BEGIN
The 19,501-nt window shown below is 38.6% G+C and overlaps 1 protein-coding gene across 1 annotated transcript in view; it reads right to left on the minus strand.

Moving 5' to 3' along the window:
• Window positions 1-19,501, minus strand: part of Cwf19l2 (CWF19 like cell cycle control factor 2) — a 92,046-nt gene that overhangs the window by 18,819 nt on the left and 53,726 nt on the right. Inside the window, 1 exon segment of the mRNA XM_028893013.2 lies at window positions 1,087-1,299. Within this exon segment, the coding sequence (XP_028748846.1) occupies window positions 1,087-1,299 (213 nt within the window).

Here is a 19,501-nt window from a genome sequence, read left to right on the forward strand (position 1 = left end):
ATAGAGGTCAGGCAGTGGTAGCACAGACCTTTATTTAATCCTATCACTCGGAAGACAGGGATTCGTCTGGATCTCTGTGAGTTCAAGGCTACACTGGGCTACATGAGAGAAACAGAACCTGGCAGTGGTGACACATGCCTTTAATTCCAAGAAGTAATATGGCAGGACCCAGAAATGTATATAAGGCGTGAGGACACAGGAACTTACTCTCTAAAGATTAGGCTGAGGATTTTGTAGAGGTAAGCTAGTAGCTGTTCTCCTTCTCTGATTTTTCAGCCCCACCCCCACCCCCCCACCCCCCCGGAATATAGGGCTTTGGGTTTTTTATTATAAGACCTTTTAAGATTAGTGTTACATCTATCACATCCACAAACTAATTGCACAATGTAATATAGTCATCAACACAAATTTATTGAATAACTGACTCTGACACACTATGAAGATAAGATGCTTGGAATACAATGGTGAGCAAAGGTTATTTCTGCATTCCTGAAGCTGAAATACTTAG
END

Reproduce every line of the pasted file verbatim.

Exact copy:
The 19,501-nt window shown below is 38.6% G+C and overlaps 1 protein-coding gene across 1 annotated transcript in view; it reads right to left on the minus strand.

Moving 5' to 3' along the window:
• Window positions 1-19,501, minus strand: part of Cwf19l2 (CWF19 like cell cycle control factor 2) — a 92,046-nt gene that overhangs the window by 18,819 nt on the left and 53,726 nt on the right. Inside the window, 1 exon segment of the mRNA XM_028893013.2 lies at window positions 1,087-1,299. Within this exon segment, the coding sequence (XP_028748846.1) occupies window positions 1,087-1,299 (213 nt within the window).

Here is a 19,501-nt window from a genome sequence, read left to right on the forward strand (position 1 = left end):
ATAGAGGTCAGGCAGTGGTAGCACAGACCTTTATTTAATCCTATCACTCGGAAGACAGGGATTCGTCTGGATCTCTGTGAGTTCAAGGCTACACTGGGCTACATGAGAGAAACAGAACCTGGCAGTGGTGACACATGCCTTTAATTCCAAGAAGTAATATGGCAGGACCCAGAAATGTATATAAGGCGTGAGGACACAGGAACTTACTCTCTAAAGATTAGGCTGAGGATTTTGTAGAGGTAAGCTAGTAGCTGTTCTCCTTCTCTGATTTTTCAGCCCCACCCCCACCCCCCCACCCCCCCGGAATATAGGGCTTTGGGTTTTTTATTATAAGACCTTTTAAGATTAGTGTTACATCTATCACATCCACAAACTAATTGCACAATGTAATATAGTCATCAACACAAATTTATTGAATAACTGACTCTGACACACTATGAAGATAAGATGCTTGGAATACAATGGTGAGCAAAGGTTATTTCTGCATTCCTGAAGCTGAAATACTTAG